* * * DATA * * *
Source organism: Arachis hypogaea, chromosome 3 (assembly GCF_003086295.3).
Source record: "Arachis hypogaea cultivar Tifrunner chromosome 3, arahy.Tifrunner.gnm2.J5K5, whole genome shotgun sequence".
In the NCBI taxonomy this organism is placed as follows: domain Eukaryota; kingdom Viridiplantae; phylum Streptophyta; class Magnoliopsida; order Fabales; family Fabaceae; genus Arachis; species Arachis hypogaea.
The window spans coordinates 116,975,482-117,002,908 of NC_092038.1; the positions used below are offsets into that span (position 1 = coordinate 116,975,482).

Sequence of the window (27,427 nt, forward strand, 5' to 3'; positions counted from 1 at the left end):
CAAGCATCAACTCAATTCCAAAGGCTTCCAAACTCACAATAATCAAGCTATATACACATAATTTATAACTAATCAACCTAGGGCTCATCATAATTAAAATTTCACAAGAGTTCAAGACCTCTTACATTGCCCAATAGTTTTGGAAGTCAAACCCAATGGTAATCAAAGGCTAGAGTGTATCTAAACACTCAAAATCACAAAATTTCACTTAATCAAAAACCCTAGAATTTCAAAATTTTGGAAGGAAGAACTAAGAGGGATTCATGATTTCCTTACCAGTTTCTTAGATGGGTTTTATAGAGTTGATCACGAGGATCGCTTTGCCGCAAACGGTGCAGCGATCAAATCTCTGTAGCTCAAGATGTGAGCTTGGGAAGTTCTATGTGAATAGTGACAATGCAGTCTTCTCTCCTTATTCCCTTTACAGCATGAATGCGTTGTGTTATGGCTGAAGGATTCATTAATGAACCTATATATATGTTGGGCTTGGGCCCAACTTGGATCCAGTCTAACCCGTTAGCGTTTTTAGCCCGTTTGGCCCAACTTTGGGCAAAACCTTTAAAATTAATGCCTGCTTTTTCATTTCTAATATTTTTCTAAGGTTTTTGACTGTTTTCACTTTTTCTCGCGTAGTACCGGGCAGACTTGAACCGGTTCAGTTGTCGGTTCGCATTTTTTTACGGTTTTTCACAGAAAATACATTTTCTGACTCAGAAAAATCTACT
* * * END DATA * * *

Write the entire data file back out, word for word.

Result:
Source organism: Arachis hypogaea, chromosome 3 (assembly GCF_003086295.3).
Source record: "Arachis hypogaea cultivar Tifrunner chromosome 3, arahy.Tifrunner.gnm2.J5K5, whole genome shotgun sequence".
In the NCBI taxonomy this organism is placed as follows: domain Eukaryota; kingdom Viridiplantae; phylum Streptophyta; class Magnoliopsida; order Fabales; family Fabaceae; genus Arachis; species Arachis hypogaea.
The window spans coordinates 116,975,482-117,002,908 of NC_092038.1; the positions used below are offsets into that span (position 1 = coordinate 116,975,482).

Sequence of the window (27,427 nt, forward strand, 5' to 3'; positions counted from 1 at the left end):
CAAGCATCAACTCAATTCCAAAGGCTTCCAAACTCACAATAATCAAGCTATATACACATAATTTATAACTAATCAACCTAGGGCTCATCATAATTAAAATTTCACAAGAGTTCAAGACCTCTTACATTGCCCAATAGTTTTGGAAGTCAAACCCAATGGTAATCAAAGGCTAGAGTGTATCTAAACACTCAAAATCACAAAATTTCACTTAATCAAAAACCCTAGAATTTCAAAATTTTGGAAGGAAGAACTAAGAGGGATTCATGATTTCCTTACCAGTTTCTTAGATGGGTTTTATAGAGTTGATCACGAGGATCGCTTTGCCGCAAACGGTGCAGCGATCAAATCTCTGTAGCTCAAGATGTGAGCTTGGGAAGTTCTATGTGAATAGTGACAATGCAGTCTTCTCTCCTTATTCCCTTTACAGCATGAATGCGTTGTGTTATGGCTGAAGGATTCATTAATGAACCTATATATATGTTGGGCTTGGGCCCAACTTGGATCCAGTCTAACCCGTTAGCGTTTTTAGCCCGTTTGGCCCAACTTTGGGCAAAACCTTTAAAATTAATGCCTGCTTTTTCATTTCTAATATTTTTCTAAGGTTTTTGACTGTTTTCACTTTTTCTCGCGTAGTACCGGGCAGACTTGAACCGGTTCAGTTGTCGGTTCGCATTTTTTTACGGTTTTTCACAGAAAATACATTTTCTGACTCAGAAAAATCTACT